One such visit took place not so long ago. Paul stayed with us for a month, and I found myself once again welcoming him into my little house in Straight Street, but this time things were not so confusing – for him or for me. In fact we were reminiscing one evening about the circumstances of our first meeting. After much good natured laughter we lapsed into thoughtful silence. After a while he said, “You know what really got to me that day? Oh it wasn’t just the bright light or the vision, or even the blindness. It was the way Jesus said, ‘Why do you persecute me?’ I thought I was just punishing those pesky Followers of the Way, but now I see that this is exactly the role of the Messiah, to wear his people’s suffering.

Jesus doesn’t just point the way, he is the Way. It’s taken me a long time to think this out, but before that, I never realised how much God identified with his people – Jew or Gentile. When I went back over the scriptures I began to see for the first time the love that permeated his dealings with us Jews, especially in promising the Messiah. I think I’d spent my whole life zealous for God, but never really understanding that love. Jesus has made that possible, and I want people to know that he is the Messiah, the one for whom my people have waited for centuries.

I used to think that the Messiah would come to rescue us, the Jews, and drive out all those opposed to the his Kingdom. But I didn’t count on this incredible love that caused him to be put to death for his people, or his power being expressed in rising from the dead – not to punish, but to forgive his enemies and bring them into his kingdom. My raging around the country and treating his Followers as enemies was totally contrary to what the Messiah is all about. While I was busy trying to kill and eradicate those whom I saw as worthy only of death, I should have been reconciling them to me, and I to them, in friendship, which was, and still is, his whole life’s message. I am so thankful to have had first hand experience of that life-changing forgiveness, that reconciled me to him in love.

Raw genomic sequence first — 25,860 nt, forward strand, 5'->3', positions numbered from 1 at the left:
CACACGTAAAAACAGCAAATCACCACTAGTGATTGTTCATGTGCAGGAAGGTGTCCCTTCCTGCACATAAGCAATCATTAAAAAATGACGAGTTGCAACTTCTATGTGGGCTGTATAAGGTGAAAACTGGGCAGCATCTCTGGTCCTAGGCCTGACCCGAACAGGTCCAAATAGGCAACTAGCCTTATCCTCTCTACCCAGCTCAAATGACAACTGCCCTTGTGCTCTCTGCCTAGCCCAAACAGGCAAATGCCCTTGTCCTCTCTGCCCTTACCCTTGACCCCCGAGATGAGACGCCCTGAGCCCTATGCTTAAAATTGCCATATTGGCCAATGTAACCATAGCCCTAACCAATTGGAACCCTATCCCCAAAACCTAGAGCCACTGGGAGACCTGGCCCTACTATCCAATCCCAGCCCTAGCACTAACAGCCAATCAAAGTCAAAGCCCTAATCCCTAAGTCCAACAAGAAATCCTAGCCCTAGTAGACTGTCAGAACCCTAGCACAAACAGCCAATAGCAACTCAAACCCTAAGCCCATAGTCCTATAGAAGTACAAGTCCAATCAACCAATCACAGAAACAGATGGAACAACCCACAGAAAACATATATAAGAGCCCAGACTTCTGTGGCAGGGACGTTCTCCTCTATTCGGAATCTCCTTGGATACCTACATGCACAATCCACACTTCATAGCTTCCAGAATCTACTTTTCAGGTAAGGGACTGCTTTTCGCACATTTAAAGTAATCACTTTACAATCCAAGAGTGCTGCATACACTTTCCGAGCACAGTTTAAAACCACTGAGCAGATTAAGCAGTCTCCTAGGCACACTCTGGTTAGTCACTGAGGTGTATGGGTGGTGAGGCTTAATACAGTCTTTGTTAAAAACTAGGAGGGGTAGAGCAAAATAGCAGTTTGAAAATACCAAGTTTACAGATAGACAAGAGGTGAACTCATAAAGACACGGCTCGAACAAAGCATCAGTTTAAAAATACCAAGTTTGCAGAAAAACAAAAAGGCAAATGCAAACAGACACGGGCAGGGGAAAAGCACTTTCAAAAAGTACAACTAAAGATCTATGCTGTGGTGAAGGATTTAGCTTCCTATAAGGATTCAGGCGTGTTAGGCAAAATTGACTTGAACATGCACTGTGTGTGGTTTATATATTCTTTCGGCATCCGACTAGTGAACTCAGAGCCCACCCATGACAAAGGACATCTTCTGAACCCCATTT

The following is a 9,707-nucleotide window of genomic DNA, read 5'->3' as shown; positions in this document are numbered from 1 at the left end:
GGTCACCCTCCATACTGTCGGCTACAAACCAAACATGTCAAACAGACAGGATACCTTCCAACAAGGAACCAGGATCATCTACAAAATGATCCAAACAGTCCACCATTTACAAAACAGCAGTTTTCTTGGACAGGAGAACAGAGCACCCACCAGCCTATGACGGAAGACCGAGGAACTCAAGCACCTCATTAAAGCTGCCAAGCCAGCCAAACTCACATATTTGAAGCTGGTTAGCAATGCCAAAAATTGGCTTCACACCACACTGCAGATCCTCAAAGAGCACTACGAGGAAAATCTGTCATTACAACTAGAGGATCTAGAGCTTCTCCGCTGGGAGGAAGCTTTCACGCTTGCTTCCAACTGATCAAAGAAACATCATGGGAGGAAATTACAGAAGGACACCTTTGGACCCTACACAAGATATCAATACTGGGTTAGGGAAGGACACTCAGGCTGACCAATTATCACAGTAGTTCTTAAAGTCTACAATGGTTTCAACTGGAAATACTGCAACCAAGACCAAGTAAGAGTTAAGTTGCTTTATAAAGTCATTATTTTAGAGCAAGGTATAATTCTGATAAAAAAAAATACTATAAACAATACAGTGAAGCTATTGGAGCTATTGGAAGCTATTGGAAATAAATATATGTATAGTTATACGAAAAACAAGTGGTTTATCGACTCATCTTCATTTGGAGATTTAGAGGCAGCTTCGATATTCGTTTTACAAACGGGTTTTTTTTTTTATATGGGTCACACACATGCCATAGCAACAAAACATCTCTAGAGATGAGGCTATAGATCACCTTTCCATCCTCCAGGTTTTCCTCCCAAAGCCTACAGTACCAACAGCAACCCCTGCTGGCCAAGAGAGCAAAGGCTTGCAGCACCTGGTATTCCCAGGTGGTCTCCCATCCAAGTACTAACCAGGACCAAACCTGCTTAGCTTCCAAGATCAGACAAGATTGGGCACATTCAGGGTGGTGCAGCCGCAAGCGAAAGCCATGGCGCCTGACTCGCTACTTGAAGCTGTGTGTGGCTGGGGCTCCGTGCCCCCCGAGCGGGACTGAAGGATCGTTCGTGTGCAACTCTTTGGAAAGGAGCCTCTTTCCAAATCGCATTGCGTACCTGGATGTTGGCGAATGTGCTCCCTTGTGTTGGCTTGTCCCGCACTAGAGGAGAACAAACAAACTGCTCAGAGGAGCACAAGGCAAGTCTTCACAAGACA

I guess that’s why I go on so much about ‘being in Christ’ in my letters. I never knew before how it was possible to be…..well….connected so completely to Christ and the love of God. I’d been blind to that all my life, and it’s ironic that it took being blinded by the Light to bring it all home to me.”

He laughed, and went on, “I’m like that. Sometimes I need to be whacked with a lump of wood to make me see sense. I never do things by halves.”

Paul left us a few days later, and I somehow felt that it would be the last time we would see him. He had said something about the Spirit sending him to Rome, and I wondered what would become of him. As I said, all this Good News is a double edged sword, and he had already suffered for his new found allegiance to Jesus. In fact it wasn’t long after his conversion that he had to be smuggled out of the Damascus because of violent opposition, so any news of his execution would come as no surprise to us.

Our grief will be deep, but not inconsolable. Jesus sees to that. After all who else could bring life out of death, or sight out of blindness?

© Rev’d. Sr. Sandra Sears CSBC
7 August 2017